• APSECM has introduced IOT in MSME as part of innovative technologies: IoT power monitoring devices were installed in 65 MSME units that helps to alert the MSME owner/entrepreneur. This helps to take corrective action against overloading and peak demand alerts, provides protection against equipment failure and aids in improving the power factor.
  • One should appreciate the BEE’s sustained efforts to scale up energy efficiency programs from time to time by adopting several innovative measures in key sectors by encouraging the State Designated Agencies (SDAs).

Q3. Please share your State’s strategy to enhance energy efficiency adoption in the priority sectors in the near and medium term.

In order to enhance energy efficiency adoption in the priority sectors, the state is implementing the following activities covering various sectors:

  • The state government has created energy conservation cells (EC cells) in all the government departments to tap the energy-saving potential available in the departments and their area of utilisation.
  • The primary purpose of the energy conservation cell is to encourage efficient use of energy and ensure the reduction of energy consumption and electricity bills by effectively implementing energy conservation and energy efficiency activities so that the financial burden is reduced across the departments.
  • The state is in the process of Adoption of Eco Niwas Samhita code for residential buildings to grab the opportunity of saving energy in the residential sector.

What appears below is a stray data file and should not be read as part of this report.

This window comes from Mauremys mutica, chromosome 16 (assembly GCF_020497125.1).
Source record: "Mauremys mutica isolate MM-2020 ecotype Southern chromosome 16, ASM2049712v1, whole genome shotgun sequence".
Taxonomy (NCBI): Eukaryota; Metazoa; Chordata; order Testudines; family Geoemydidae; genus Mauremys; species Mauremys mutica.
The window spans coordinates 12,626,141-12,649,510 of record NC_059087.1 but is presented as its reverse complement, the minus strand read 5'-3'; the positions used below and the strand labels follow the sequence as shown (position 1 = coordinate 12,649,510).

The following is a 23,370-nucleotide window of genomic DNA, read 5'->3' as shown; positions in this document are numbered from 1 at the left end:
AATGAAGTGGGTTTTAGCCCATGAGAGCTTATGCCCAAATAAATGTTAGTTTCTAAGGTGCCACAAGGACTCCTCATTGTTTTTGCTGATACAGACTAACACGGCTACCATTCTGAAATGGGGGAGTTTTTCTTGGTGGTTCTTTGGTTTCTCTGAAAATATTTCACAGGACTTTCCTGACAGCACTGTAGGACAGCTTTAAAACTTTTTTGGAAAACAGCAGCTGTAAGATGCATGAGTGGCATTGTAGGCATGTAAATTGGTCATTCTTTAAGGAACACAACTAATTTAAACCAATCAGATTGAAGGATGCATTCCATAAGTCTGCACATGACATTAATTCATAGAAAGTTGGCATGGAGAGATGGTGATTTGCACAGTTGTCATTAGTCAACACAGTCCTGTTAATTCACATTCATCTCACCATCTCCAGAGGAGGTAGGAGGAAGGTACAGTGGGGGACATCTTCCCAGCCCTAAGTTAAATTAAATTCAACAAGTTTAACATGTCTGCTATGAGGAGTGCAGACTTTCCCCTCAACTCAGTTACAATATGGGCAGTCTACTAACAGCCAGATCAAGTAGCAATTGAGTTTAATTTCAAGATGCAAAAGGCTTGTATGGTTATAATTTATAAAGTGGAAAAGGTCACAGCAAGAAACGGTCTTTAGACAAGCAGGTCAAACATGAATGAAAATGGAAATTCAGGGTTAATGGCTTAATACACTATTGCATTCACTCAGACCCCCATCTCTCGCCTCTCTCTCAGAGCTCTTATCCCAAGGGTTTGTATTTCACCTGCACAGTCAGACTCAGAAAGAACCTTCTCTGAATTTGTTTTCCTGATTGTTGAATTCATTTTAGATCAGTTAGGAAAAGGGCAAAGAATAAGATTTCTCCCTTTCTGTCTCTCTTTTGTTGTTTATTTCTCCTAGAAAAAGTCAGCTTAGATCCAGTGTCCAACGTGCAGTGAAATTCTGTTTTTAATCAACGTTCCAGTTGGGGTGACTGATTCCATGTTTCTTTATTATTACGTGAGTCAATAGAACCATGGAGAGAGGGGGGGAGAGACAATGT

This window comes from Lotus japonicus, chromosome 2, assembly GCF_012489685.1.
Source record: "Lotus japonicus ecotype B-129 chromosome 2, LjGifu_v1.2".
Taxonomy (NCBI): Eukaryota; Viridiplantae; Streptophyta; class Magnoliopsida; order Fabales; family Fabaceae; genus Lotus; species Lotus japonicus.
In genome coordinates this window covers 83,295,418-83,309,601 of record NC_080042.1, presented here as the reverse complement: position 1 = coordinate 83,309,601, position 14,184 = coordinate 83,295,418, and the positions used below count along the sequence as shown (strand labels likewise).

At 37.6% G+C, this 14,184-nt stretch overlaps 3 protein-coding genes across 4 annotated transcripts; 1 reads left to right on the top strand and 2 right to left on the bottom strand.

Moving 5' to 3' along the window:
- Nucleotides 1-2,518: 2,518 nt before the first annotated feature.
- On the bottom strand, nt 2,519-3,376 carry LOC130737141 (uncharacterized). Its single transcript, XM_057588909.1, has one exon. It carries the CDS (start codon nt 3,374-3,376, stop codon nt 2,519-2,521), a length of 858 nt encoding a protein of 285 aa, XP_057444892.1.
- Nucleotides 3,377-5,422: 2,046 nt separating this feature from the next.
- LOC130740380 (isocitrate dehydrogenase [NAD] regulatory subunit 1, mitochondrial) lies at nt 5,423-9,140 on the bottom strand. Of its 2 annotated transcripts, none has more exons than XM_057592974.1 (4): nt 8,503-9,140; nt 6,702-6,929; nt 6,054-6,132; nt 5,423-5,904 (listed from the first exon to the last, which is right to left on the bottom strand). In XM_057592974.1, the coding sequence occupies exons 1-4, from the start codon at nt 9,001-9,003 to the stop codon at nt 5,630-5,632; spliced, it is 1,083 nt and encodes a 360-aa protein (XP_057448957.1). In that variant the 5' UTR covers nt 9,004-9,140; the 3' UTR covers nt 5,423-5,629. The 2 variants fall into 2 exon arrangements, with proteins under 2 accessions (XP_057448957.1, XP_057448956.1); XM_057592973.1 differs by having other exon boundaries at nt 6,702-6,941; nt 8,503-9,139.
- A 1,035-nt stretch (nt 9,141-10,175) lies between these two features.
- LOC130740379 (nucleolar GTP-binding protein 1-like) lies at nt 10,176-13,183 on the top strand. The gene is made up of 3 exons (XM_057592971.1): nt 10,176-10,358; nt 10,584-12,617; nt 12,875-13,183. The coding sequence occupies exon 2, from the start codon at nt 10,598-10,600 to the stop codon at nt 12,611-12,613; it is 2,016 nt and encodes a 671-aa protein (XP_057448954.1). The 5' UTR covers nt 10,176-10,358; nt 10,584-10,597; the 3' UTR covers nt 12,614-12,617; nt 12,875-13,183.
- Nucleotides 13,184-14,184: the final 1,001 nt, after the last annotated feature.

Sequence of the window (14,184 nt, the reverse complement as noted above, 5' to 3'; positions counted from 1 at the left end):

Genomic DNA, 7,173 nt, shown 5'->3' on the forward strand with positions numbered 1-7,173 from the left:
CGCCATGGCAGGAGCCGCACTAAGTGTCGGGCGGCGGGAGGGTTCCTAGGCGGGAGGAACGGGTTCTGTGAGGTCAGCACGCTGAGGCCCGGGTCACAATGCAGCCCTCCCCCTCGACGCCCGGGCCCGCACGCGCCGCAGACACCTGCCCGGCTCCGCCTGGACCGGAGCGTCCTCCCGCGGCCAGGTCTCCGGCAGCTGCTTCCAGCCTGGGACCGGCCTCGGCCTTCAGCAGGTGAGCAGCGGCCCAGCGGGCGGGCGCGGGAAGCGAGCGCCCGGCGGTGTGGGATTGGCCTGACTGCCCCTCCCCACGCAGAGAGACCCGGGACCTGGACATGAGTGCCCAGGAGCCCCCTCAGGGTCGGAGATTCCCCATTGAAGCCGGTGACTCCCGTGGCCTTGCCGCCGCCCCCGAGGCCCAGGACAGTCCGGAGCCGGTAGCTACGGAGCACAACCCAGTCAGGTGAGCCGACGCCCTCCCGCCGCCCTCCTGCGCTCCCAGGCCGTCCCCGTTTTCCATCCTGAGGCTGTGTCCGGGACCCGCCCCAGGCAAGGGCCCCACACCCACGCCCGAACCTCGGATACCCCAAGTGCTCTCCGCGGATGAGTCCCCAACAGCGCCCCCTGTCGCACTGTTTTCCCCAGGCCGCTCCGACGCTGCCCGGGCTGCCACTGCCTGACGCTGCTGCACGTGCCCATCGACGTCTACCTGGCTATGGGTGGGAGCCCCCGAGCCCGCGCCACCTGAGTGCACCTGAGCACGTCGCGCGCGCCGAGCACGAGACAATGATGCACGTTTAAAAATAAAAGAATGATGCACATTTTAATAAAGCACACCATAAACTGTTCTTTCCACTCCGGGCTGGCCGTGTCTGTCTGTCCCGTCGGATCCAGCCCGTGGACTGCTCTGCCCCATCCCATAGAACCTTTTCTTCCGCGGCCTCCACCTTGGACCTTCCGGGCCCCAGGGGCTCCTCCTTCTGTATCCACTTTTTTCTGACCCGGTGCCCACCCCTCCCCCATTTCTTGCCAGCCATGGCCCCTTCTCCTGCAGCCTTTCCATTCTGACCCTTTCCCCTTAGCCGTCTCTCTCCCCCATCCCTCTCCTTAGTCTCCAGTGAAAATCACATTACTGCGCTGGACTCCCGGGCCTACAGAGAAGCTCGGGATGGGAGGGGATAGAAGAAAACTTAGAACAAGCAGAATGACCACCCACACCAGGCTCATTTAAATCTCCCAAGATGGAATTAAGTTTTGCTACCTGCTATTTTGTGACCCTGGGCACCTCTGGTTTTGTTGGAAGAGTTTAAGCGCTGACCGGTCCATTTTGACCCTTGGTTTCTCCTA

• Identifying new industries under PAT scheme is constantly carried out to cover more industries for adopting energy efficiency set targets.
  • State Energy Efficiency Action Plan (SEEAP) is being framed sector-wise for implementation of energy efficiency measures.
  • There is an upcoming dedicated energy efficiency policy for the State of Andhra Pradesh
  • Awareness creation and capacity building on energy efficiency in MSMEs through workshops, seminars, demonstration projects, and sharing a common platform for interactions of FIs, OEMs (EE technologies), industries, ESCOs, and MSMEs.
  • Taking up pilot projects for penetration of star-rated appliances to domestic consumers through various financing options
  • Inculcating the concept of energy efficiency and adaptation among school children through energy clubs.

Q4. What opportunities and collaboration do you envision for cross-cutting energy efficiency adoption? What are the three topmost challenges in the economy-wide adoption of energy efficiency at the state level?

  • Energy efficiency improvements can be achieved by reducing energy consumption and adopting technological changes. However, to sustain these technical improvements, it is important to create an enabling environment emphasising certain non-technical factors like better organisation, improved financial linkages and relationship building among multiple stakeholders.
  • One of the barriers to the adoption of energy-efficient products is a lack of awareness. People generally are unaware of energy efficiency and savings to be incurred in the long run. The same applies to those who build or design commercial and residential buildings and do not know of the benefits of energy efficiency performance.